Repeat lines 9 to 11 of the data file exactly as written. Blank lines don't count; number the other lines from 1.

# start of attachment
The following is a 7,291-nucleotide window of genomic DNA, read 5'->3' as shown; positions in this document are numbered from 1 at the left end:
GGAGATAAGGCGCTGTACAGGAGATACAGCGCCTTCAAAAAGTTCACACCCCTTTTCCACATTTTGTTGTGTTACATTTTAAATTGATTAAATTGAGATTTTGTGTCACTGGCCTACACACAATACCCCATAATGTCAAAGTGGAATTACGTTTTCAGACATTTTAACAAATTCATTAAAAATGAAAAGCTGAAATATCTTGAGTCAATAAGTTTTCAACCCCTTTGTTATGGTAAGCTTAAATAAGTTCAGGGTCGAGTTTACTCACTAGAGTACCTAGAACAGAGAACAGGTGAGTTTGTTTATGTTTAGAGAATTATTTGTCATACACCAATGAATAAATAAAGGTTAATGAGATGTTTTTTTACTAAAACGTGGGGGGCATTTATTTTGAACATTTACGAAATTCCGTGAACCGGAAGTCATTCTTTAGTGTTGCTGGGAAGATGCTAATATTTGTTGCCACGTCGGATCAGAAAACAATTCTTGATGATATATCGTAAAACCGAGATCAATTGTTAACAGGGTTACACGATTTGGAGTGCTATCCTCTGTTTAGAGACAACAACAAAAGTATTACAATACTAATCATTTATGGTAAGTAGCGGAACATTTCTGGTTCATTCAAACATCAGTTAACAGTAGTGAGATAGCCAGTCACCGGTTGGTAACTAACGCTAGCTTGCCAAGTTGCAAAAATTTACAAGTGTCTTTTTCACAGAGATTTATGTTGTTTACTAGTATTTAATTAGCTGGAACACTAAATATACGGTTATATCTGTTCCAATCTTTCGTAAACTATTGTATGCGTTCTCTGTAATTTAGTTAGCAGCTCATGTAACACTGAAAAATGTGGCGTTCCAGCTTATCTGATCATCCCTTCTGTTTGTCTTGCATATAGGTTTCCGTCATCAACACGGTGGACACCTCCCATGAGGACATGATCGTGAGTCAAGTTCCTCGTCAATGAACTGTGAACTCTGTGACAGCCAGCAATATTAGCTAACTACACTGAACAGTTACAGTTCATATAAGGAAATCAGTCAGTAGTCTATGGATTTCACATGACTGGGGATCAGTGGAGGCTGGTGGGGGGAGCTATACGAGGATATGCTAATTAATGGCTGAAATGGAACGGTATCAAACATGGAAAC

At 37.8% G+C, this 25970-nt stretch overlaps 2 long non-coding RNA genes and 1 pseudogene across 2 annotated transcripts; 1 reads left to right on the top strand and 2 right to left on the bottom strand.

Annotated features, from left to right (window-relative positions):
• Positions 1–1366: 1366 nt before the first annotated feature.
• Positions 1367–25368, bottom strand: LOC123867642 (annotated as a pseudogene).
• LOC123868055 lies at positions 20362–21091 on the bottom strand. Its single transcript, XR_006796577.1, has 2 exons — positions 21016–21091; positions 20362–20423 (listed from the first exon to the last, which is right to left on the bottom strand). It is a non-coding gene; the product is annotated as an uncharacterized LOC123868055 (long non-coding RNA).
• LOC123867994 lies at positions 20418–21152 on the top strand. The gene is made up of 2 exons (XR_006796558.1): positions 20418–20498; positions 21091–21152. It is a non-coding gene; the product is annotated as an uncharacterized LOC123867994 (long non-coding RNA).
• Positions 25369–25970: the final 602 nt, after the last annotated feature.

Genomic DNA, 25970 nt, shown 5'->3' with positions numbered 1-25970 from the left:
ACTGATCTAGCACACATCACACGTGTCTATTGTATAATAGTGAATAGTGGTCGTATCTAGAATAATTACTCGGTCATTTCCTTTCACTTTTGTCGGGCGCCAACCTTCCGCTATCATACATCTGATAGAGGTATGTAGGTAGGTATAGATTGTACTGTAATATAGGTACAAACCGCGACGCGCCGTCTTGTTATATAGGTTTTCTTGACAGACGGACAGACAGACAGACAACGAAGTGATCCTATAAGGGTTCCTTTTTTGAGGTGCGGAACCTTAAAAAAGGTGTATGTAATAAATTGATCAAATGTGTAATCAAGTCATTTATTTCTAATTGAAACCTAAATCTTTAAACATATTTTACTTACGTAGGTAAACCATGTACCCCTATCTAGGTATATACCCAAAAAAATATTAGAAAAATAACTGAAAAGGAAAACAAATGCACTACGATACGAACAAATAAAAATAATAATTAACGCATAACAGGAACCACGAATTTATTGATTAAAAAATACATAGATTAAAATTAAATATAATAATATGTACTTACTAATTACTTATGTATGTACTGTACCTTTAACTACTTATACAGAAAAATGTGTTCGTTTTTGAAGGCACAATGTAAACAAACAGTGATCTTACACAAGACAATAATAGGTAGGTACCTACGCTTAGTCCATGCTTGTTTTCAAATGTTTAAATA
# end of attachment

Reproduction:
• Positions 25369–25970: the final 602 nt, after the last annotated feature.

Genomic DNA, 25970 nt, shown 5'->3' with positions numbered 1-25970 from the left:
ACTGATCTAGCACACATCACACGTGTCTATTGTATAATAGTGAATAGTGGTCGTATCTAGAATAATTACTCGGTCATTTCCTTTCACTTTTGTCGGGCGCCAACCTTCCGCTATCATACATCTGATAGAGGTATGTAGGTAGGTATAGATTGTACTGTAATATAGGTACAAACCGCGACGCGCCGTCTTGTTATATAGGTTTTCTTGACAGACGGACAGACAGACAGACAACGAAGTGATCCTATAAGGGTTCCTTTTTTGAGGTGCGGAACCTTAAAAAAGGTGTATGTAATAAATTGATCAAATGTGTAATCAAGTCATTTATTTCTAATTGAAACCTAAATCTTTAAACATATTTTACTTACGTAGGTAAACCATGTACCCCTATCTAGGTATATACCCAAAAAAATATTAGAAAAATAACTGAAAAGGAAAACAAATGCACTACGATACGAACAAATAAAAATAATAATTAACGCATAACAGGAACCACGAATTTATTGATTAAAAAATACATAGATTAAAATTAAATATAATAATATGTACTTACTAATTACTTATGTATGTACTGTACCTTTAACTACTTATACAGAAAAATGTGTTCGTTTTTGAAGGCACAATGTAAACAAACAGTGATCTTACACAAGACAATAATAGGTAGGTACCTACGCTTAGTCCATGCTTGTTTTCAAATGTTTAAATA